Learning About Your Counterparty in Negotiations

Learning About Your Counterparty in Negotiations

Learning About Your Counterparty in Negotiations

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For some negotiators, the counterparty is a mysterious entity, prone to unpredictable demands and whims. But more successful negotiators enter talks knowing as much as possible about their counterparty, Then, they actively work during negotiations to learn even more. Knowledgeable negotiators a better path toward successful outcomes.

Perform Research Beforehand

Performing thorough research before you even approach vendors is a way to both narrow down your options and learn more about any parties you enter negotiations with. For instance, it's advisable to check up on a vendor's reputation. Potential sources here include reviews from other businesses, industry publications, and your network. This way you may be able to avoid entering negotiations with a disreputable vendor entirely, thus saving time and letting you focus on better candidates.  

As another form of research, you can also ask for initial bids from multiple vendors. Investigate their production methods, too. You may find that a vendor's risky material-acquisition process introduces too much potential for unreliability.

Go in Prepared With Questions

Going in prepared with questions to ask will make you less likely to miss a detail. As an example of this tactic in action, the U.S. Chamber of Commerce recommends asking vendors about their shipping options, reach, and processing times as well as minimum order sizes. You can also ask about contracts the vendor has with other businesses: Perhaps another of the vendor's clients has a perk in their contract that would help your business as well. Questions like these may reveal options that wouldn't have come to the surface otherwise.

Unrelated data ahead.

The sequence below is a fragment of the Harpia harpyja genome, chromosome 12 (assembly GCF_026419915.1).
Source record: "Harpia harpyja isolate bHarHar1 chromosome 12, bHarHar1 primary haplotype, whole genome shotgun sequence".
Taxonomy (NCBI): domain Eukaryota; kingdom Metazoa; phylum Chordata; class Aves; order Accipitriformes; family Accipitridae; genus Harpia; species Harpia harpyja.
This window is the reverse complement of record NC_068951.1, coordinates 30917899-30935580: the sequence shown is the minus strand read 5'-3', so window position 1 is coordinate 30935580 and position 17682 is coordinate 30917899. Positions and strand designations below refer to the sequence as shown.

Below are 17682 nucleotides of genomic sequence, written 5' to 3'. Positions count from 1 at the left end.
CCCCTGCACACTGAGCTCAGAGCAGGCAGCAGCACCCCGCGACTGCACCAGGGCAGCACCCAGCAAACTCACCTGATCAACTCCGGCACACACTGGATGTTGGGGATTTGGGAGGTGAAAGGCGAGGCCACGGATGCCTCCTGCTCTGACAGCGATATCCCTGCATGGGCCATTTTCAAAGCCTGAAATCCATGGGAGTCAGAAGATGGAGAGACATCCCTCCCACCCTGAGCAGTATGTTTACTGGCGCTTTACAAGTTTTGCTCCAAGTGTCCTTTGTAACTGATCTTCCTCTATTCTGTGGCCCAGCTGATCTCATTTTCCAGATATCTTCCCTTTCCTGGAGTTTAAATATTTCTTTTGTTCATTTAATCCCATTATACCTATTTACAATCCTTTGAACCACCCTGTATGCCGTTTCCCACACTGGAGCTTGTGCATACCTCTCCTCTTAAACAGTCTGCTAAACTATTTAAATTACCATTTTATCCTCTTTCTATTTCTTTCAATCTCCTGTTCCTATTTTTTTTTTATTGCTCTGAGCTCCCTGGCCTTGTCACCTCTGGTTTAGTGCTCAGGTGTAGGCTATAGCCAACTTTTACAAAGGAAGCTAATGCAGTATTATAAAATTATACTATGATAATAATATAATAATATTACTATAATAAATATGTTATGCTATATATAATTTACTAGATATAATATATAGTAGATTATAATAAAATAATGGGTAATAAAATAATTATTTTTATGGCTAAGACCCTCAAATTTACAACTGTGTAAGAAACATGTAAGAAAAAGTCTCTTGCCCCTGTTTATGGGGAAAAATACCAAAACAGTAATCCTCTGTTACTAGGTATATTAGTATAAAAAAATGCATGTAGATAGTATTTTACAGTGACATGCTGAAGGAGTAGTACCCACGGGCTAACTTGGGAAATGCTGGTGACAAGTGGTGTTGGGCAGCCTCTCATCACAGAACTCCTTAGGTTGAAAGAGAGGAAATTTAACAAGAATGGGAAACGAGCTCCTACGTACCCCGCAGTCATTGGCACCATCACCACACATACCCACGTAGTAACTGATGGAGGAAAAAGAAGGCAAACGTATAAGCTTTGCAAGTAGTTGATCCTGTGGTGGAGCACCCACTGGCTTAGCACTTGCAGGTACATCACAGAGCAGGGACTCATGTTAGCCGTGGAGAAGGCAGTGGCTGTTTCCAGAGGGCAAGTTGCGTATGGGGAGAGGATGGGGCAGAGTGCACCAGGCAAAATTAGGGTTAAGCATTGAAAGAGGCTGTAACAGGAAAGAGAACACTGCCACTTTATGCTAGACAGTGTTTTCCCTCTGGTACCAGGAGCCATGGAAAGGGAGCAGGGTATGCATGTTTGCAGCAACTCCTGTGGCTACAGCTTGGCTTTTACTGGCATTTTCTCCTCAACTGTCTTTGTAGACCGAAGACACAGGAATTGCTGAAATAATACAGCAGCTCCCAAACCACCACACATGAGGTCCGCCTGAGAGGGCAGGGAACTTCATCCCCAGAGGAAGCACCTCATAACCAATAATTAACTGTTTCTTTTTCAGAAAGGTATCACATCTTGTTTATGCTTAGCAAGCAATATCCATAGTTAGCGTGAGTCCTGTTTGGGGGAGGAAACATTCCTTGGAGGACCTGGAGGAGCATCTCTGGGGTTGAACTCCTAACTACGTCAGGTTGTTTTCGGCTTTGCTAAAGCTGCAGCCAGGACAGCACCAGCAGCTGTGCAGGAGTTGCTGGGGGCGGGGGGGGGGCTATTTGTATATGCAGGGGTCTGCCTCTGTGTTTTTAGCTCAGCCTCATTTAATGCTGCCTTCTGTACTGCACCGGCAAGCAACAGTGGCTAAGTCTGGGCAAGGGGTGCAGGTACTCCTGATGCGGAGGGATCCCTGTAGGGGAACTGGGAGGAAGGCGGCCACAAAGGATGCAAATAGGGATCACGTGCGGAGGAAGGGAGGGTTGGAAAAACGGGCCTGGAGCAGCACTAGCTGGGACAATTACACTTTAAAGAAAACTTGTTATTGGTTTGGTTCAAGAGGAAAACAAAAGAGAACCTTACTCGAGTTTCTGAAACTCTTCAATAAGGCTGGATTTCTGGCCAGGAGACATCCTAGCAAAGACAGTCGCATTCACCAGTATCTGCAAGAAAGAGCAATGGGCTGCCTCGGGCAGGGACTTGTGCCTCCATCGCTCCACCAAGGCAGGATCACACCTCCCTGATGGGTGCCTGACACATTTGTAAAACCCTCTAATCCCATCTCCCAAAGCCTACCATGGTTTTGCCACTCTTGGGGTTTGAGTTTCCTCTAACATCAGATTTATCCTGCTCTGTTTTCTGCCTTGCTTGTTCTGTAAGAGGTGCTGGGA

Embrace Skepticism

Skepticism can help you learn about your counterparty's true nature. For instance, if your counterparty acts offended to a disproportionate degree, keep in mind that they may just be feigning offense to make you uncomfortable — and more likely to fold. False claims can come in many other forms, too, including exaggerated numbers and fake deadlines. Research can help you figure out what's real and what's not, as can careful questions during the negotiations. If you surmise that a claim is false, you can disregard it instead of being shaken, and if you determine that a claim is likely true, then you'll still have more information to work with than you did before.

Present a Sleek Contract

No matter who your counterparty is, you can improve your negotiations with them by adhering to good contract presentation principles. Contracts set expectations for the agreement you and your counterparty are entering into, which means discussing the contract is a great way to learn about what your counterparty wants and what they can offer you. Having a contract in writing — even a preliminary draft — can open discussions on terms like timelines and compensation. To that end, converting your file from JPG to PDF can help you present a professional-looking document.

Knowing Who's Across the Table

You can learn much about your counterparty by researching, asking questions, trusting your skeptical instincts, and using a contract as a discussion-fostering tool. That way, you'll become more knowledgeable about who you're dealing with, what they want, and what they can give.

To find more support for your business, join your local chamber of commerce.